I was at my usual spot on the Café Tourville terrace with Oscar and Leo perched next to me on silver rattan chairs. We were settling nicely into our new life in Poodleland. The Café Tourville is just across from the Ecole Militaire, the French army academy where Napoleon trained as a young and obscure officer. The café has become my caffeine stop following a meandering stroll with Oscar and Leo that usually ends on the Champ de Mars. The terrace offers a wide vista of several boulevards converging on one place – an animated Impressionist tableau of the morning Parisian bustle going by in a blur of colour and hurried movements. When I look up, I can see the tip of the Eiffel Tower peeking over a row of burnished Second Empire façades. On our way here I stopped
I was trying to conceal my elation as the estate agent showed me around the fabulous Art Deco flat. I loved this apartment. As we glided into the spacious dining room he looked up and gestured toward the cube-shaped lamp fixture on the ceiling. “Original from the period,” he said. “Thirties. A work of art.” The agent, a bald and garrulous little man called Michel Allard, next led me across the marble-floored vestibule and down the hallway into the kitchen. He pointed to the large window overlooking a back courtyard. “You can’t actually see the Eiffel Tower,” he said, “but at night you can see the light beam coming from the top of the tower. You know the Eiffel Tower is right there.” I nodded approvingly. When we returned to the vast and empty sitting room, Michel stopped and
One of my longtime passions is for old photographs. Living in Paris I’m particularly spoilt because it was perhaps the most photographed city in the 19th century. The photograph above was taken circa 1900 at Place de l’Ecole Militaire, near where I live. Not only do I walk by here nearly every day with Oscar, but the opening chapter “Poodleland” of my book Home Again in Paris features a scene on the terrace of the Cafe Tourville, which you can see in the above photo on the far left. Below is a photo I took today with my iPhone from the same angle. Very little has changed in the past century or so — except the humans and horses.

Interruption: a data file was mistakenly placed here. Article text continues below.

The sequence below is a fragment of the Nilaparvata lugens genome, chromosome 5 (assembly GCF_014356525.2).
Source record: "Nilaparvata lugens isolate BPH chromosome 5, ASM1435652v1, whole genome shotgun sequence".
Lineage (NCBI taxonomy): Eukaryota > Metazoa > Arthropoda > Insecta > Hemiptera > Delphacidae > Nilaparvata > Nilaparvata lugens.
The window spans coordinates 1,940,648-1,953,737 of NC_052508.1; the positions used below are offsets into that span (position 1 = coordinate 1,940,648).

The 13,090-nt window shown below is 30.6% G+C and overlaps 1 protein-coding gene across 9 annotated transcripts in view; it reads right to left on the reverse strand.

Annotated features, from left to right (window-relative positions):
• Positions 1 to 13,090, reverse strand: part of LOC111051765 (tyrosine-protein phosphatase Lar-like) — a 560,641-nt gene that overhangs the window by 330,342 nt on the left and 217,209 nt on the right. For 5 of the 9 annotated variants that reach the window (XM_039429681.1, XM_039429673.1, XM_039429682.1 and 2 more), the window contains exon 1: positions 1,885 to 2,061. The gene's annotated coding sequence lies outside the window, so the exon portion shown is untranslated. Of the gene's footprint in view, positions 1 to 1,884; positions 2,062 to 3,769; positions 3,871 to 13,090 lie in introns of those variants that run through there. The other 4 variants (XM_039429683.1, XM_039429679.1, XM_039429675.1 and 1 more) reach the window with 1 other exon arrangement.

For the millions of tourists who visit the Eiffel Tower every year, the monument is a symbol for Paris itself. I have been looking up at the tower for so long now that I almost regard it as a familiar friend. And yet every time I glance up, I see something different. When I was a student in Paris the Eiffel Tower was of little interest to me. I suppose I regarded it snobbishly as a tourist trap, a place to be avoided, like the Champs-Elysées which one learned quickly was disdained by Parisians and was an absolute no-go zone. Even years later when we were on a family holiday in Paris and Rebecca suggested we take David to the top of the Eiffel Tower, I groaned at the prospect. I was wrong. The Eiffel Tower may be the most
An old photo of the Gare d’Orsay, built as a train station in 1898 and today famous as a museum for Impressionist art. Nothing much has changed in the past century, except the transformation of the old train station, built in 1898 as a train terminus for the Exposition Universelle that opened in 1900. Just above the station are the two towers of the Sainte-Clothilde basilica, to the left is the Invalides dome, and on the right stands the Eiffel Tower. The one object that gives away the date of the photo is the “Grande Roue” (Ferris wheel) just to the right of the Invalides dome. It stood at one end of the Champ de Mars during the Exposition Universelle and was demolished in 1920. We can therefore date the photo to circa 1900. The photo was probably taken from